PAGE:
Our tips will take the stress out of family holidays this summer.
During the year we all dream of the annual holiday during the Christmas break, however, it can also be a stressful time for families with changes in routine, long car journeys or day trips, and maybe planes to catch. The Raising Children Network website, visited by 30 000 Australians a day, has collated a list of top tips for travelling with kids during the holiday season.
Associate Professor Julie Green, Executive Director of Raising Children Network says planning prior to the trip can make it more enjoyable for everyone.
“The most important thing during the holiday season when travelling with children is to plan and to be flexible. There are often unforseen circumstances that can crop up such as delayed flights, car sickness or unexpected illness. Involving children in planning the holiday can give them a sense of ownership over the arrangements and increase their excitement, and perhaps even motivate them to help with packing!” she says.
“Whether families are doing day trips or holidaying away from home, travelling together as a family can be a great way of connecting after a year of school, work and other activities that keep families busy. Holiday time can open up opportunities to enjoy each other’s company by doing activities together, talking and sharing new experiences.”
Whether family travel involves hanging out in one spot or heading off to explore, holidays with kids are about planning for short attention spans and manageable travel times.
Here are raisingchildren.net.au’s top tips for family travel these holidays:
- You’ll need lots of breaks and fewer activities than you would if you were travelling on your own or with adults.
Plenty of stops for meals and drinks will keep everyone’s energy levels up. Keep water and snacks handy for eating and drinking on the go.
Try not to have too many things that children need to share. Sharing is hard at the best of times, so have a pillow and a rug each, rather than one to share.
Everyone has more energy in the morning, so this can be a good time for the more demanding activities. Activities and local attractions to keep children entertained might involve swimming, games, playgrounds, carnivals, fun parks and movies.
- Don’t forget to plan down time for yourself too. If your children are busy with organised activities, are playing with other children, or are looked after by relatives or babysitters, you’ll get a break for yourself.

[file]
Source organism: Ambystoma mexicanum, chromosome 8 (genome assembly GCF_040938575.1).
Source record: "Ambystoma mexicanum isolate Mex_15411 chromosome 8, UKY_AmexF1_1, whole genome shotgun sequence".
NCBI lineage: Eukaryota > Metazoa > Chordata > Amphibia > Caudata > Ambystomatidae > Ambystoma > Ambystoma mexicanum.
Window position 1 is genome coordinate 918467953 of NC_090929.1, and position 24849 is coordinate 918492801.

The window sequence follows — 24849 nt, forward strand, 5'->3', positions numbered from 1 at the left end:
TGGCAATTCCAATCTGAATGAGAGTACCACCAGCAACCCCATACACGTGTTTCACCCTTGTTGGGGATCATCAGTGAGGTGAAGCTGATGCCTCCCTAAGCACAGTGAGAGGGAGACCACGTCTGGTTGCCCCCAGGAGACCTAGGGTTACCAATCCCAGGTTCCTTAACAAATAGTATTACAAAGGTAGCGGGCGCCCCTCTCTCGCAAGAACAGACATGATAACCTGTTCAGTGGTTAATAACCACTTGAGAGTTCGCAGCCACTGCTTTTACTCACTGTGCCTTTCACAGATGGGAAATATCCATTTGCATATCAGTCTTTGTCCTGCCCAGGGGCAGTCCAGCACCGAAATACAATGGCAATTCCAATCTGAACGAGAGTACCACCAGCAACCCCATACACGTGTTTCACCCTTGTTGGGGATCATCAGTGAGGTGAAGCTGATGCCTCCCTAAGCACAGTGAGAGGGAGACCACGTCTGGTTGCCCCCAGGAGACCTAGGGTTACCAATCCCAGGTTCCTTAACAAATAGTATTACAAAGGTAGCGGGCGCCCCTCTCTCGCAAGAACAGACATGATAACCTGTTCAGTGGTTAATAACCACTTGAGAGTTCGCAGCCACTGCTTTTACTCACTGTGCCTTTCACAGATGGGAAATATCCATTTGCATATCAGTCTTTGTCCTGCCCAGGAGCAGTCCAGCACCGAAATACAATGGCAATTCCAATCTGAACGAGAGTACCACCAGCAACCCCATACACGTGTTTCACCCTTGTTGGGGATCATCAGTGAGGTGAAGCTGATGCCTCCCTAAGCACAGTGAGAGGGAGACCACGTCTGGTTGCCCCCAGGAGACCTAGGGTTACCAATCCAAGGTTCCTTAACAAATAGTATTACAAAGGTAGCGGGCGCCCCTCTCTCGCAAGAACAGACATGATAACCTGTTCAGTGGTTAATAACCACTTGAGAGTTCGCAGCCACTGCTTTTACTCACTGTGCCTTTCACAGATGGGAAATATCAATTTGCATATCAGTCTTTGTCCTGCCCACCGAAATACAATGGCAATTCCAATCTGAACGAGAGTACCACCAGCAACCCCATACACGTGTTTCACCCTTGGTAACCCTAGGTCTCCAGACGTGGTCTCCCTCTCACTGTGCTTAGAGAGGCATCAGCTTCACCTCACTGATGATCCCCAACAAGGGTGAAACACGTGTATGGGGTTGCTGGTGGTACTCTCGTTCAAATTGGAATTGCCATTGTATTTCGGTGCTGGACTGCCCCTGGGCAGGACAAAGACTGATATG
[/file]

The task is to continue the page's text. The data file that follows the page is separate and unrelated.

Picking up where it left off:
- If your holidays are going to involve long car, bus, train or plane trips, it might pay to think ahead about ways to keep your children entertained. Depending on the age of your child, it can be helpful to have books, toys and movies available.
If travelling in the car, consider getting a sunscreen for the back windows to help block the sun. Also, some families take an old icecream container for accidents of any kind. It can also work as a potty if your child hasn’t been toilet trained for long and there are no toilets around.
Take a change of clothes for each child, along with hats and something warm to put on.
Take your child’s ‘blankie’ or favourite toy. This can make settling and sleeping in a different environment easier.
- If your child sleeps in a cot at home, check that you can hire one at your accommodation.
- Stick to your child’s normal bedtime as much as possible. The occasional late night might be a treat.
For older children, teenagers (and parents!), devices can be great for long trips but try to have ‘device-free times’ and do family activities together instead such as swimming, going to see a movie, going out for or cooking a meal together, picnicking, exploring the local area and board or card games.
It’s also OK for your child to feel bored sometimes! Being bored can motivate your child to find something creative or new to fill their time.
For more tips please go to - http://raisingchildren.net.au/articles/holidays.html For further information or to arrange an interview with Associate Professor Julie Green, Executive Director of Raising Children Network, please contact: Natalie Perrin, Media and Communications Advisor; firstname.lastname@example.org, 0407 839 298.